That's my take on plotting a mystery. I'm sure other people have better ideas on this. I'm still just a beginner myself, but this was enough 'plot' to get me writing and give me some clue of where I'm trying to get to. I think the rest can be pretty individual.

Offline MClayton

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Re: Plotting mystery novels - tips, software?
« Reply #43 on: July 11, 2017, 12:34:50 PM »
I write mysteries, and I find it helpful to do the following. First, jot down the red herrings and clues you want to use in the story. Then work backward. The last chapter will probably be a wrap up, so mark it as such. The next to last is probably the denoument. Third from last is probably revelation. The crime(s) happen at what points in the story? Probably first or second chapter. If there is a second crime, it's probably close to the end, i.e. fourth or fifth from last chapter. If multiple crimes, you want to pepper them out but you still want one early and one close to the revelation.

Now it's time to figure out where those red herrings and clues fit.  That's an outline. Maybe all the outline you need.

My second series is morphing into mystery, and that's very similar to what I've done (and am doing in my WIP). I have a notebook with handwritten notes, plot points, red herrings, teasers I don't want to forget, etc. They get worked in as I go. I'm a plotter, so I already know how it ends. The trick is in weaving the pieces together in order to get there. Most of the ideas don't happen when I'm sitting at the computer. Most happen at inconvenient times, like when I'm driving, showering, or trying to sleep.

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Re: Plotting mystery novels - tips, software?
« Reply #44 on: July 11, 2017, 01:14:19 PM »
The trick is in weaving the pieces together in order to get there. Most of the ideas don't happen when I'm sitting at the computer. Most happen at inconvenient times, like when I'm driving, showering, or trying to sleep.

So true!

I have to keep a pen and paper with me all the time.  J. Michael Straczynski said he came up with the entire storyline for Babylon 5 while in the shower.  Inspiration can strike anywhere, anytime. :)

ETA: I should show my source. https://www.youtube.com/watch?v=Pw1OU-m9LC8  (I write romances, but I'm a sci-fi geek.)
« Last Edit: July 11, 2017, 01:28:06 PM by Lorri Moulton »

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Offline MClayton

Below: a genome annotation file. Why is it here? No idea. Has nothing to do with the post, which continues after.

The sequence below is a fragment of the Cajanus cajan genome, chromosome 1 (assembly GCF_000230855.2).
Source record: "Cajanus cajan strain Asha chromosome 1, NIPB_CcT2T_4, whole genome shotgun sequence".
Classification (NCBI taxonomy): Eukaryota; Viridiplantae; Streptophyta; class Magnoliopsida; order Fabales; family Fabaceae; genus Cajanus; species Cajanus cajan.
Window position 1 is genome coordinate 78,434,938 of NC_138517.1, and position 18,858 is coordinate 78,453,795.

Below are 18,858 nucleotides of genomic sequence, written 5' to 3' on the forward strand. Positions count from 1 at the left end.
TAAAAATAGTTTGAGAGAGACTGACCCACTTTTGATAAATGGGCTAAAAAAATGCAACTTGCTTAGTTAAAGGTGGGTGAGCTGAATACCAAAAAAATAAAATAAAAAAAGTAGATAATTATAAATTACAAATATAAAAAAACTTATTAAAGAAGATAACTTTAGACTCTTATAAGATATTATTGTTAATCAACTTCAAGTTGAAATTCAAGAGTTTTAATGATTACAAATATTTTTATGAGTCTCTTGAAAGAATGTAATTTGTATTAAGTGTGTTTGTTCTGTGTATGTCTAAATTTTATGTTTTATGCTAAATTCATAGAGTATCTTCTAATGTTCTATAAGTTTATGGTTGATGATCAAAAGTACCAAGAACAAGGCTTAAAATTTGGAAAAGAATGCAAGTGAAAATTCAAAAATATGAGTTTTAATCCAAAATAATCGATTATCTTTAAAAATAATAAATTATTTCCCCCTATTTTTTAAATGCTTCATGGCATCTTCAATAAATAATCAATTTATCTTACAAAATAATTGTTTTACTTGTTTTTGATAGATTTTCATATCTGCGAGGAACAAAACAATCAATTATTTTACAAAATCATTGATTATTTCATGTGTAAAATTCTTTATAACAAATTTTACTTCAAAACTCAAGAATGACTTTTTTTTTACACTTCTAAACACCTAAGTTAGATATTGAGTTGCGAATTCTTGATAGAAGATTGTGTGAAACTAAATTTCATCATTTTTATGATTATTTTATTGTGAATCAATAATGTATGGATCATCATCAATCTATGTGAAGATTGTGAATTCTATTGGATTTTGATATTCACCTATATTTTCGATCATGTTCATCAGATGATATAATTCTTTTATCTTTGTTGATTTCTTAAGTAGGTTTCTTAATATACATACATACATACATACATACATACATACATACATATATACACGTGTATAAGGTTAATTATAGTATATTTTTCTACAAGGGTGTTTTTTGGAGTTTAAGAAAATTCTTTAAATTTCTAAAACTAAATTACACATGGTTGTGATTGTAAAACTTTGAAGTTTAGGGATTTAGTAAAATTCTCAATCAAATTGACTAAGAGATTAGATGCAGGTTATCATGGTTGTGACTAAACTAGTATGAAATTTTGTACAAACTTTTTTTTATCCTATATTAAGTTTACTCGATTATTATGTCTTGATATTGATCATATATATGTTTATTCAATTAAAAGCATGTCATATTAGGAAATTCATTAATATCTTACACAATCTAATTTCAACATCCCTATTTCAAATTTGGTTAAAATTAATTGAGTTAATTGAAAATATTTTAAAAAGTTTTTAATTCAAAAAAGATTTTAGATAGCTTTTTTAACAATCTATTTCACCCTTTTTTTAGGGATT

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Re: Plotting mystery novels - tips, software?
« Reply #45 on: July 11, 2017, 01:49:55 PM »
 
So true!

I have to keep a pen and paper with me all the time.  J. Michael Straczynski said he came up with the entire storyline for Babylon 5 while in the shower.  Inspiration can strike anywhere, anytime. :)

ETA: I should show my source. https://www.youtube.com/watch?v=Pw1OU-m9LC8  (I write romances, but I'm a sci-fi geek.)

I don't know what it is about the shower, but my family has gotten used to seeing me run out dripping wet with a towel on, looking for my notepad.  :)

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Re: Plotting mystery novels - tips, software?
« Reply #46 on: July 11, 2017, 02:01:58 PM »

I don't know what it is about the shower, but my family has gotten used to seeing me run out dripping wet with a towel on, looking for my notepad.  :)

LOL :)

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Offline Anne R. Tan

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Re: Plotting mystery novels - tips, software?
« Reply #47 on: July 11, 2017, 11:54:55 PM »
"The weekend writer writes a mystery" helped me plot my first mystery. I pretty much follow the same outline process since. I plot the backstory first (victim, who wants to kill him, etc). Then I plot the front story that the reader reads. The clues have to make sense in hindsight when the killer is revealed. Unlike the other genres, mystery readers are actively trying to figure out the killer along with the sleuth. They are looking for a puzzle to solve with a main character that they want to spend a lot of time with (mysteries can run as long as 40+ books). Whether you write a PI mystery or cozy mystery, this applies across the board. Good luck!

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Re: Plotting mystery novels - tips, software?
« Reply #48 on: July 12, 2017, 12:20:25 AM »

I don't know what it is about the shower, but my family has gotten used to seeing me run out dripping wet with a towel on, looking for my notepad.  :)

Ah, but did you know they make a pen and paper set that you can use in the shower?  A friend of mine bought it for me, and it has come in quite handy on occasion.

Offline ShayneRutherford

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Re: Plotting mystery novels - tips, software?
« Reply #49 on: July 12, 2017, 02:49:27 AM »
Ah, but did you know they make a pen and paper set that you can use in the shower?  A friend of mine bought it for me, and it has come in quite handy on occasion.

Or just put your phone in a waterproof case and use OneNote.